Tanka, 短歌 “short song” is meant to be filled with personal and emotional expression. The tanka expresses feelings and thoughts regardless of the direction they take. Originally there was also an attempt to connect these thoughts and feelings to nature. The tanka, unlike the haiku, may use figurative expressions such as metaphor or simile. The form is less rigid, more casual than the haiku. It allows the imagination to help the poet express feelings.


The tanka is a descendant of the waka, one of the earliest Japanese forms and dates back to the 8th century. The description of the waka and tanka are separated by a thin line, mostly time. However the tanka is defined more by content and style than syllabic prescription, still most tanka like its ancestor the waka are confined by 31 onji or syllables and broken into 5 lines of 5-7-5-7-7.


Members of the royal court were expected to write tanka and it was often exchanged as communication, including being passed as love notes. It became the concluding stanza of the communal linked Renga. Classic Japanese Tanka were collected in anthologies that were sponsored by members of the royal court. One of the most prominent writers of the 9th century was a woman, Ono no Komachi, still admired for her work. When a tanka is satirical it is sometimes referred to as kyoka.

The form addressed themes as natural beauty, love, the impermanence of life, the activities of the common people and separation. “To be touched by things” “mono no aware” is an important idea in tanka writing as well as the later developed Haiku. A Tanka String is a group of tankas written around the same theme and strung together in no particular order. 


The tanka is:

  • syllabic, 31 or less syllables, most commonly 5-7-5-7-7, in variation the lines are best kept with odd numbered syllables.

  • normally but not always a 5 line poem, the 5 line pattern however does seem to prevail.

  • defined by content and style more than the syllabic prescription. But there is still a pattern of short and long lines rather than a metered equal length.

  • written as a personal or emotional expression of themes such as natural beauty, love, the impermanence of live, the activities of the common people

  • composed with the priority of “to be touched by things” “mono no aware” and use of concrete images.

I wait for you

Oh! With tender passion

As in my house

The bamboo blinds stir

Blown by autumn wind

—Princess Nukada (7th century)


See how the blossoms

That are falling about me

Fade after long rain

While, quietly as in prayer,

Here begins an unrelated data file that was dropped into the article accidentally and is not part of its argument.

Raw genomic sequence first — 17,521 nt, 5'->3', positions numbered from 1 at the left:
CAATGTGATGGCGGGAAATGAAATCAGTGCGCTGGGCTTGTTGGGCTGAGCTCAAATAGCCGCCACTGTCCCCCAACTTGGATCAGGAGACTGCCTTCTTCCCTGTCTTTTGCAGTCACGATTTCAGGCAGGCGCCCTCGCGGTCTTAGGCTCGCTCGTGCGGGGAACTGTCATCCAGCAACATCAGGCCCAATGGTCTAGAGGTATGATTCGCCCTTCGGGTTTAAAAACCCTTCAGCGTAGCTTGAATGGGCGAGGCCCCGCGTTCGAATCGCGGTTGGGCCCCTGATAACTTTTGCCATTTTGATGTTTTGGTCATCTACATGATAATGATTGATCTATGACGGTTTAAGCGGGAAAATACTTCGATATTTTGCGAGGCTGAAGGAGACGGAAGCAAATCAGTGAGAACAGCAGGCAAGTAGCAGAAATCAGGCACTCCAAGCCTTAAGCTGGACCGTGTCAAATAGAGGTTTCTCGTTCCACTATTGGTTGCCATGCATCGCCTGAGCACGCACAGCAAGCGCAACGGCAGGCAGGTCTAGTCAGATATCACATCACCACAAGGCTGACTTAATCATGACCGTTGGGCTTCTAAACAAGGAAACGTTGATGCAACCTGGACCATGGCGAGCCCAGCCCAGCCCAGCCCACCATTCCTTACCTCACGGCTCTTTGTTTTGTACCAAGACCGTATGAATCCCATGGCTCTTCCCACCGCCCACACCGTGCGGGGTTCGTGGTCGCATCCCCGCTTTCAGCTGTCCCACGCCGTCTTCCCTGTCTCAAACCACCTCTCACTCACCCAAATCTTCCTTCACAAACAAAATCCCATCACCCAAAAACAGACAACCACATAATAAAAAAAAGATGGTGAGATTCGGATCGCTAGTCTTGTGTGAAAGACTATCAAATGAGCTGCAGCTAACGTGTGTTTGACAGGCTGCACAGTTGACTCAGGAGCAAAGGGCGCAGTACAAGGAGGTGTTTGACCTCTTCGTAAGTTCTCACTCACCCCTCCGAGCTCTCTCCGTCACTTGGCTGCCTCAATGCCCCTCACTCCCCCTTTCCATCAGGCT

I have gazed my life away.

— Ono no Komachi (9th century)


I shut my eyes

But nothing whatsoever

Surfaces in my mind

In my utter loneliness

I open them up again

—Takuboku (19th century)


chill of soundless night

without your breath near my ear

pillow untended

lies on cold and empty bed

waits for heat of your return. . .

— Judi Van Gorder

Brooklyn on Nabisco at Leaps and Bounds Pediatric Horse Therapy Ranch
small girl mounts tall horse
braced leg slips from the stirrup
animal adjusts
steps under her shifted weight
teaches smiling child balance

Pasted from http://www.poetrymagnumopus.com/index.php?showtopic=1141
My thanks to Judi Van Gorder for years of work on this fine PMO resource.

My example

Meeting  (Tanka)

we met, teased, became attached
we were connected
the physical meeting
was merely confirmation

© Lawrencealot – January 26, 2015



Type: Structure, Metrical Requirement, Other Requirement
Description: Quintet in syllables 5-7-5-7-7. The first two lines treat one subject, the second two treat another, and the last line is a refrain or paraphrase. The first two lines are a dependent clause, while the last three are independent.
Origin: Japanese
Rhythm/Stanza Length: 5

Pasted from http://www.poetrybase.info/forms/003/332.shtml
My thanks to Charles L. Weatherford for his years of work on the wonderful Poetrybase resource.


Researching, I found: that this is a general and ancient classification of Japanese poetry, where Wa means Japanese and Ka means poem. It differentiated poetry writing in their own language from that written in Chinese, which was the more formal method.

All of the following are then examples of Waka. But I shall persist
and write one specifically to the form indicated by Mr. Weatherford.


Name                     Form                 Note
Katauta                 5-7-7                 One half of an exchange of two poemThas; the shortest type of waka
Chōka                    5-7-5-7-5-7…5-7-7
Repetition of 5 and 7 on phrases, with a last phrase containing 7 on.
Mainly composed to commemorate public events, and often followed by ahanka or envoi.
Numerous chōka appear prominently in the Man’yōshū, but only 5 in the Kokinshū.
Tanka                  5-7-5-7-7         The most widely-composed type of waka throughout history
Sedōka                 5-7-7-5-7-7     Composed of two sets of 5-7-7 (similar to two katauta).
Frequently in the form of mondōka (問答歌 “dialogue poem”?)
or an exchange between lovers
Bussokusekika  5-7-5-7-7-7       A tanka with an extra phrase of 7 on added to the end
Pasted from http://en.wikipedia.org/wiki/Waka_(poetry)


Co-dependent? (Waka)

Men of power use
young women as their just due.
Groupies seek the light.
They will comply completely.
They’re quid quo pro dependent.

© Lawrencealot – August 30, 2014